Health Care | Nashville Public Radio

Health Care

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courtesy office of Lamar Alexander

Senator Lamar Alexander's bipartisan response to the opioid crisis has unanimously advanced out of the health committee that he chairs.

Blake Farmer / WPLN

An experimental cancer treatment has won a rare endorsement from the Tennessee legislature, even though lawmakers were discouraged from weighing in. The General Assembly is requiring insurance coverage of proton therapy, which benefits one company building a treatment center in Franklin.

David Goehring / via Flickr

Doctors in Tennessee are putting patients on fewer addictive painkillers. An annual survey finds that opioid prescriptions dropped 8.9 percent in Tennessee last year, but the state still stands out for its high rate of prescribing.

Lauren Bishop / CDC

A nonpartisan analysis finds that the federal government is shouldering a much larger share of individual health insurance costs in Tennessee. Subsidies for those who buy their own insurance on the federal marketplace have increased by 309 percent since 2014, according to the Sycamore Institute. Premiums, by comparison, have risen 185 percent over the same period.

Blake Farmer / WPLN

Backers of Nashville's $5.4 billion transit plan argue that construction of light rail and expansion of bus service could be good for the city's health. That's because riding typically means much more walking.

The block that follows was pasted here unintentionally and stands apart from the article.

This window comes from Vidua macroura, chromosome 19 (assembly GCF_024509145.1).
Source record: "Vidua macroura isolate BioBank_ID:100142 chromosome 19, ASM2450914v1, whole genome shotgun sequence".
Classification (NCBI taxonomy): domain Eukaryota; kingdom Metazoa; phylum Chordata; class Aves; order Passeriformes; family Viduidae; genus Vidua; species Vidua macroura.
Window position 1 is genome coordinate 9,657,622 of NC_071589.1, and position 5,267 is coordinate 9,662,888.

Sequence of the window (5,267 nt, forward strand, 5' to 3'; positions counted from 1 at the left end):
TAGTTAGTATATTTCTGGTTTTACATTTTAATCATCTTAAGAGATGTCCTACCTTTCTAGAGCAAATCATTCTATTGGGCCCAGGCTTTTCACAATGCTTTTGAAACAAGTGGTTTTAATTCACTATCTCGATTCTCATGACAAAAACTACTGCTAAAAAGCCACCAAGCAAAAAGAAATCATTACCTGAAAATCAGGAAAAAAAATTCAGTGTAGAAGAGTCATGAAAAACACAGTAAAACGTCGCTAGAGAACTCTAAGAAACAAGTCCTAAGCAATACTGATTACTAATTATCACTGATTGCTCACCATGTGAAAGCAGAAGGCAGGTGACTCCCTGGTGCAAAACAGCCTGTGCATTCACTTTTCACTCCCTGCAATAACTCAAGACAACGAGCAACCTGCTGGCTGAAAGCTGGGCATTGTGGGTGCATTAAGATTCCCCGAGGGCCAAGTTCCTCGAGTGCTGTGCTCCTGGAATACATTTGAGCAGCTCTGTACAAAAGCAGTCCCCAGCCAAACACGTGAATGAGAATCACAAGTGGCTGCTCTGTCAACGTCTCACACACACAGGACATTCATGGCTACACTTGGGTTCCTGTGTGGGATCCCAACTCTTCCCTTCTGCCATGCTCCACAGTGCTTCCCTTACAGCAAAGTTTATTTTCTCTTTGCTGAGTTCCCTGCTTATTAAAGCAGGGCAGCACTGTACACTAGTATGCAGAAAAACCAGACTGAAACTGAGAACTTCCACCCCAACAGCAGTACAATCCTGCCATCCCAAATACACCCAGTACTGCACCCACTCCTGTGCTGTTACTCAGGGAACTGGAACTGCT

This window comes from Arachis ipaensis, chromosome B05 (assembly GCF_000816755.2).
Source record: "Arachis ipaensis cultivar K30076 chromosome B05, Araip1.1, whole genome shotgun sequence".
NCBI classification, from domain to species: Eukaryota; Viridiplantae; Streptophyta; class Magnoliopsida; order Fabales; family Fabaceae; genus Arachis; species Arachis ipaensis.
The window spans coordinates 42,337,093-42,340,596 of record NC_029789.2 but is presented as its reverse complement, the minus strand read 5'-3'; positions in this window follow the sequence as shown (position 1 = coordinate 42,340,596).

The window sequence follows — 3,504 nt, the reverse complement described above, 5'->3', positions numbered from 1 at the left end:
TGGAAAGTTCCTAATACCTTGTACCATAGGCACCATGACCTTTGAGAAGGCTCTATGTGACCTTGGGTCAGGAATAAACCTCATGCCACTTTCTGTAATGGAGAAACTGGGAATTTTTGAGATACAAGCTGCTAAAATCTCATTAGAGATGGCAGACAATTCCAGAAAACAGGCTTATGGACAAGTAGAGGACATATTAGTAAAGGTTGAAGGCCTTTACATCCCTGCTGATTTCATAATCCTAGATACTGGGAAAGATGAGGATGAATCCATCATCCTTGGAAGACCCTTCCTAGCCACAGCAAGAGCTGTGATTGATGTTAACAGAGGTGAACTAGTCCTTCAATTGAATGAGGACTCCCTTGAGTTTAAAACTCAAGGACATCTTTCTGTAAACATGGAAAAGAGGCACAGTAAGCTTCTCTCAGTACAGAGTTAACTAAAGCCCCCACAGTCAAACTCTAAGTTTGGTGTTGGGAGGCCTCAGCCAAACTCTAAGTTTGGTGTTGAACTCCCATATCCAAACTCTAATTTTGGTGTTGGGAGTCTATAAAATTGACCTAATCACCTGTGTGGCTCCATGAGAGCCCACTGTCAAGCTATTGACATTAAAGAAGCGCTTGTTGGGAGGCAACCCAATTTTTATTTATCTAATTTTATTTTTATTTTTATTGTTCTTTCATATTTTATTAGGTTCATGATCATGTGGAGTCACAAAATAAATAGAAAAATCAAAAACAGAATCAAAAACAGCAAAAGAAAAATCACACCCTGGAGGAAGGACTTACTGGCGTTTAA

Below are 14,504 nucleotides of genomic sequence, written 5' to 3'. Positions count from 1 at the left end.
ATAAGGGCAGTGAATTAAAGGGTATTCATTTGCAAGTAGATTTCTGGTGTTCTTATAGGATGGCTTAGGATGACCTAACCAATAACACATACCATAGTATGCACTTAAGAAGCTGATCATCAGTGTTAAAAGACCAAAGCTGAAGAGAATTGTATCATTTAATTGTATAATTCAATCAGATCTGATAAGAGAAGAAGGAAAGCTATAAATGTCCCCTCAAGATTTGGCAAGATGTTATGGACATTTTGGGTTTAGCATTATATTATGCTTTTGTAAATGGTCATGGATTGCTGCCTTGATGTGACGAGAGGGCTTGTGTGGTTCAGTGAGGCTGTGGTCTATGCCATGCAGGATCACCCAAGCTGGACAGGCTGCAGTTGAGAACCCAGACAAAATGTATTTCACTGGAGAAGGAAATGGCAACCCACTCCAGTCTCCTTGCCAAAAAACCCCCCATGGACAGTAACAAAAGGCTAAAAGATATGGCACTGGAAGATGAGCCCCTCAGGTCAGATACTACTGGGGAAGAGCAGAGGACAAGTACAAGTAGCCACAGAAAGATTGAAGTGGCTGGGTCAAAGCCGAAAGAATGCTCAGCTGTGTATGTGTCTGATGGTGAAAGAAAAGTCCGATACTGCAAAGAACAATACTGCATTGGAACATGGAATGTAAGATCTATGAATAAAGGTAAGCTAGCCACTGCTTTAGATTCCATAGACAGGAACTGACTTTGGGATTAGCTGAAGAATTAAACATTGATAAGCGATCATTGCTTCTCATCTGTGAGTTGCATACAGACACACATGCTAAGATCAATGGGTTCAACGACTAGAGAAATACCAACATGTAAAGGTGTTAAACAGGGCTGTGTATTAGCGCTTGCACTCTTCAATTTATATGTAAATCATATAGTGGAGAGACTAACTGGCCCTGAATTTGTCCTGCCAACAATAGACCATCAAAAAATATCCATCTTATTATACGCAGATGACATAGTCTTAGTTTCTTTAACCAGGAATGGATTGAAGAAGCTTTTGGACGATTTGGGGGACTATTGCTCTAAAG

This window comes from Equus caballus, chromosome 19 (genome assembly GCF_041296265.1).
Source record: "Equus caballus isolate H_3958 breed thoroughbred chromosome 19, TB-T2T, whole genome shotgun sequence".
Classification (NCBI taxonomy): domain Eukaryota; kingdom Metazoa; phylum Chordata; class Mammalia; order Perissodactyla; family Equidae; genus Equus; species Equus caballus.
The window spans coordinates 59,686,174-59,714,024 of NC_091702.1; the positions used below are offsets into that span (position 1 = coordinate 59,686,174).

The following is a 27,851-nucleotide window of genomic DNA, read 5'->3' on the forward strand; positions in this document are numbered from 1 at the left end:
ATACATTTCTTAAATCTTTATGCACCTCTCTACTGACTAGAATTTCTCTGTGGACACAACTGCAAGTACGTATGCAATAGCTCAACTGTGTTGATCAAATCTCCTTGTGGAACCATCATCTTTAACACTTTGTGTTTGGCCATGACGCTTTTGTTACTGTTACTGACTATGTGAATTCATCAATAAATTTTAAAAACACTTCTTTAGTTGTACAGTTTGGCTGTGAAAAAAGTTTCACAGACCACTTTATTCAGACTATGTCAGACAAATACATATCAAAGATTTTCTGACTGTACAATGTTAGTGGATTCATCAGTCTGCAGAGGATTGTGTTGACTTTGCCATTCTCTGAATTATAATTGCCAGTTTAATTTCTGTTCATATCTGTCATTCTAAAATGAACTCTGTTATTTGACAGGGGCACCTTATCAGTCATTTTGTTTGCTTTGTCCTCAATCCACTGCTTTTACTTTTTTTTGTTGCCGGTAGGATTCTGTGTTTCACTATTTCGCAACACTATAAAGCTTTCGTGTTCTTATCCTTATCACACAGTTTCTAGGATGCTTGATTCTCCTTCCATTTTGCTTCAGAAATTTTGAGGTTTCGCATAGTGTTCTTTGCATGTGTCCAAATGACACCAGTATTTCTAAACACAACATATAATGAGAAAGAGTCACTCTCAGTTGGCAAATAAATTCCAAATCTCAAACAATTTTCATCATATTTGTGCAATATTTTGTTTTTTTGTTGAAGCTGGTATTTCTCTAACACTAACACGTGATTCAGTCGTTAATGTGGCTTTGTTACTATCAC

There's an irony at the heart of the treatment of high blood pressure. The malady itself often has no symptoms, yet the medicines to treat it — and to prevent a stroke or heart attack later — can make people feel crummy.

"It's not that you don't want to take it, because you know it's going to help you. But it's the getting used to it," says Sharon Fulson, a customer service representative from Nashville, Tenn., who is trying to monitor and control her hypertension.

Com Saluda / via Flickr

Tennessee doctors failed to convince the legislature that the way TennCare is starting to pay them isn’t working. Physicians called it their top priority for the legislative session. Lawmakers have agreed to study the program but not pump the brakes.

courtesy Sen. Lamar Alexander

This week, Tennessee Senator Lamar Alexander launched the first hearings on a sweeping response to the opioid crisis. Alexander chairs the Senate's health committee.

courtesy CPS

Updated on Wednesday

Two health care executives have been indicted and accused of a Medicare kickback scheme. Former CEO of Brentwood-based Comprehensive Pain Specialists John Davis was arrested Monday along with Brenda Montgomery, founder of a company based in Camden called CCC Medical.

Blake Farmer / WPLN

Ask someone who has a child diagnosed with autism about wait times for lining up services, and they measure in months. The backup is only expected to build as the number of children on the autism spectrum balloons. Vanderbilt is now trying out a stopgap to squeeze in more kids — telemedicine.

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